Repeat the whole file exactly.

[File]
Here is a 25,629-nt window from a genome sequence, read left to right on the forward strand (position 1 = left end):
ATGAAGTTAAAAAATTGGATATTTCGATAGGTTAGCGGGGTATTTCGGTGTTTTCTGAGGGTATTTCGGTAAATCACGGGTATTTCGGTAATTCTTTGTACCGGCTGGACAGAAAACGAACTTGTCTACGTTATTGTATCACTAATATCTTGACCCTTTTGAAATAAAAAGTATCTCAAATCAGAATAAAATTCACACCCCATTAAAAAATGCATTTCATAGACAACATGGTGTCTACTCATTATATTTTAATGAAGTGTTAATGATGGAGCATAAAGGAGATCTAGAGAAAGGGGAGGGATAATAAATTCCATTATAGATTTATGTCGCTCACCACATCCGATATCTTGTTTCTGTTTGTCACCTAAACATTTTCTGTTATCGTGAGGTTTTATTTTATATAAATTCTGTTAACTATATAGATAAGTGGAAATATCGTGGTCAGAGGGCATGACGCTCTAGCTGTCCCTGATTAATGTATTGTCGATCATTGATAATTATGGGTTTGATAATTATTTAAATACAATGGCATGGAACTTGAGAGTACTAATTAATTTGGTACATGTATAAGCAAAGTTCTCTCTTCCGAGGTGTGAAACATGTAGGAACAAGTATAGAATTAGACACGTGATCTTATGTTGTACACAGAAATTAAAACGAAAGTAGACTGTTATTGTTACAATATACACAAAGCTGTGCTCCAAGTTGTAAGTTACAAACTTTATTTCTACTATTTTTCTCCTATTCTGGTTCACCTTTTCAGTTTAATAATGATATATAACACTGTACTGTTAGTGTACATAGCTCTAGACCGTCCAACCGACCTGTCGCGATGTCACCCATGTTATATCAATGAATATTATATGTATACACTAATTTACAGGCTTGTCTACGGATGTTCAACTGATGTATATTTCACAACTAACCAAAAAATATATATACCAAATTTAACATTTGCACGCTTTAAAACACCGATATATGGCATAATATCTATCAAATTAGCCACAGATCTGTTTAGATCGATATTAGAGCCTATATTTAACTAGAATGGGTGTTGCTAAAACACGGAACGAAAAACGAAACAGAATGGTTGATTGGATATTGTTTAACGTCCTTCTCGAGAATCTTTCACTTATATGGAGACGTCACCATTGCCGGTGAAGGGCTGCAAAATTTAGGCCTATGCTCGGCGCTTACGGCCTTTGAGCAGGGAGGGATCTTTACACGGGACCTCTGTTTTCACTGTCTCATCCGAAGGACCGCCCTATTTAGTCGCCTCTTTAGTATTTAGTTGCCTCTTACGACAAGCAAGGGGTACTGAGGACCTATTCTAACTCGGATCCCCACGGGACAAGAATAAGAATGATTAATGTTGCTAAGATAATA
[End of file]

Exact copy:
Here is a 25,629-nt window from a genome sequence, read left to right on the forward strand (position 1 = left end):
ATGAAGTTAAAAAATTGGATATTTCGATAGGTTAGCGGGGTATTTCGGTGTTTTCTGAGGGTATTTCGGTAAATCACGGGTATTTCGGTAATTCTTTGTACCGGCTGGACAGAAAACGAACTTGTCTACGTTATTGTATCACTAATATCTTGACCCTTTTGAAATAAAAAGTATCTCAAATCAGAATAAAATTCACACCCCATTAAAAAATGCATTTCATAGACAACATGGTGTCTACTCATTATATTTTAATGAAGTGTTAATGATGGAGCATAAAGGAGATCTAGAGAAAGGGGAGGGATAATAAATTCCATTATAGATTTATGTCGCTCACCACATCCGATATCTTGTTTCTGTTTGTCACCTAAACATTTTCTGTTATCGTGAGGTTTTATTTTATATAAATTCTGTTAACTATATAGATAAGTGGAAATATCGTGGTCAGAGGGCATGACGCTCTAGCTGTCCCTGATTAATGTATTGTCGATCATTGATAATTATGGGTTTGATAATTATTTAAATACAATGGCATGGAACTTGAGAGTACTAATTAATTTGGTACATGTATAAGCAAAGTTCTCTCTTCCGAGGTGTGAAACATGTAGGAACAAGTATAGAATTAGACACGTGATCTTATGTTGTACACAGAAATTAAAACGAAAGTAGACTGTTATTGTTACAATATACACAAAGCTGTGCTCCAAGTTGTAAGTTACAAACTTTATTTCTACTATTTTTCTCCTATTCTGGTTCACCTTTTCAGTTTAATAATGATATATAACACTGTACTGTTAGTGTACATAGCTCTAGACCGTCCAACCGACCTGTCGCGATGTCACCCATGTTATATCAATGAATATTATATGTATACACTAATTTACAGGCTTGTCTACGGATGTTCAACTGATGTATATTTCACAACTAACCAAAAAATATATATACCAAATTTAACATTTGCACGCTTTAAAACACCGATATATGGCATAATATCTATCAAATTAGCCACAGATCTGTTTAGATCGATATTAGAGCCTATATTTAACTAGAATGGGTGTTGCTAAAACACGGAACGAAAAACGAAACAGAATGGTTGATTGGATATTGTTTAACGTCCTTCTCGAGAATCTTTCACTTATATGGAGACGTCACCATTGCCGGTGAAGGGCTGCAAAATTTAGGCCTATGCTCGGCGCTTACGGCCTTTGAGCAGGGAGGGATCTTTACACGGGACCTCTGTTTTCACTGTCTCATCCGAAGGACCGCCCTATTTAGTCGCCTCTTTAGTATTTAGTTGCCTCTTACGACAAGCAAGGGGTACTGAGGACCTATTCTAACTCGGATCCCCACGGGACAAGAATAAGAATGATTAATGTTGCTAAGATAATA